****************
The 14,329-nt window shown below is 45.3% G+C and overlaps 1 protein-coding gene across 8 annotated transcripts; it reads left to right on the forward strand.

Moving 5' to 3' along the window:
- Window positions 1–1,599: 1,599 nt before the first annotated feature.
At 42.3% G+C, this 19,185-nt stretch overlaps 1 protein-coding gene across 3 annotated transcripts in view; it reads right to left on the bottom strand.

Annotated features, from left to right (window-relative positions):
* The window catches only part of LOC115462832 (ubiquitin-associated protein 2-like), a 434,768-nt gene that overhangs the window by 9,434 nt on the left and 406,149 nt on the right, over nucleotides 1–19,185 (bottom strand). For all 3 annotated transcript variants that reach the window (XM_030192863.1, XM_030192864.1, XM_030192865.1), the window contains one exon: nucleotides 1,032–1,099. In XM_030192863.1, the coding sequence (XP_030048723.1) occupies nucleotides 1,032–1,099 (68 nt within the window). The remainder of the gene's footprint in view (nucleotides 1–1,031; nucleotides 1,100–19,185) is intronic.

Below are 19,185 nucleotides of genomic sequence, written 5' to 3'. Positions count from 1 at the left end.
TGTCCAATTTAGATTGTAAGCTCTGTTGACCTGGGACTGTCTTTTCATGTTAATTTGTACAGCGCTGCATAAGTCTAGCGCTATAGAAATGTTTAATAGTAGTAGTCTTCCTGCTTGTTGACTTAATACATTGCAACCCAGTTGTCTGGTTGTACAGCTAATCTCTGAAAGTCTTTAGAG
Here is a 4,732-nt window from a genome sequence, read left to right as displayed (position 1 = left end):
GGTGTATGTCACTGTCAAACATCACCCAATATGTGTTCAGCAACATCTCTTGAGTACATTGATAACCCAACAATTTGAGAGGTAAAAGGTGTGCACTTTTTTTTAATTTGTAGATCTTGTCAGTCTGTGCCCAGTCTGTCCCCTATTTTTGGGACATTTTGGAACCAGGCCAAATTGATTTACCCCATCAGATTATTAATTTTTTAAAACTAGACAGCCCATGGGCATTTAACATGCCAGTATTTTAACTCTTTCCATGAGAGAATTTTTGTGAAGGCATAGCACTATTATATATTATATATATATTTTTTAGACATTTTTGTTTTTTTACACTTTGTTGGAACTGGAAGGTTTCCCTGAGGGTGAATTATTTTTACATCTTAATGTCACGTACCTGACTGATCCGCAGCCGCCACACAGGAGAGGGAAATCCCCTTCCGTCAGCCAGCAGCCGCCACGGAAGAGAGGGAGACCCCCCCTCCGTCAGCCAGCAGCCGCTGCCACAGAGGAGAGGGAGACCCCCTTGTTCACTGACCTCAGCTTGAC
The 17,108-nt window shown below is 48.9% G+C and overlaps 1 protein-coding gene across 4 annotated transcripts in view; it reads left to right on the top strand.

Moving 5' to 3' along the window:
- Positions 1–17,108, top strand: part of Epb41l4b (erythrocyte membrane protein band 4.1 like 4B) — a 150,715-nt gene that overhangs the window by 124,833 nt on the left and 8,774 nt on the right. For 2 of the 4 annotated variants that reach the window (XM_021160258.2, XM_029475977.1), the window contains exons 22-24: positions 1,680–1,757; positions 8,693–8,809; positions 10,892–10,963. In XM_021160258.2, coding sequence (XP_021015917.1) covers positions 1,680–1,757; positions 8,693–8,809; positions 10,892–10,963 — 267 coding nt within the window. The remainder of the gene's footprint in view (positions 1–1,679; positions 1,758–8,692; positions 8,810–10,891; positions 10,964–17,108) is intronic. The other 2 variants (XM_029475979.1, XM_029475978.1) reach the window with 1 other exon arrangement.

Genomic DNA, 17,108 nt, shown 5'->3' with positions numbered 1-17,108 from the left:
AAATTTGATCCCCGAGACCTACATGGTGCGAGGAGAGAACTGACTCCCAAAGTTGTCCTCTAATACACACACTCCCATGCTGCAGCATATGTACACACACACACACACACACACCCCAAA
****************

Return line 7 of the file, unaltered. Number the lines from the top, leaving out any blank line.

Below are 19,185 nucleotides of genomic sequence, written 5' to 3'. Positions count from 1 at the left end.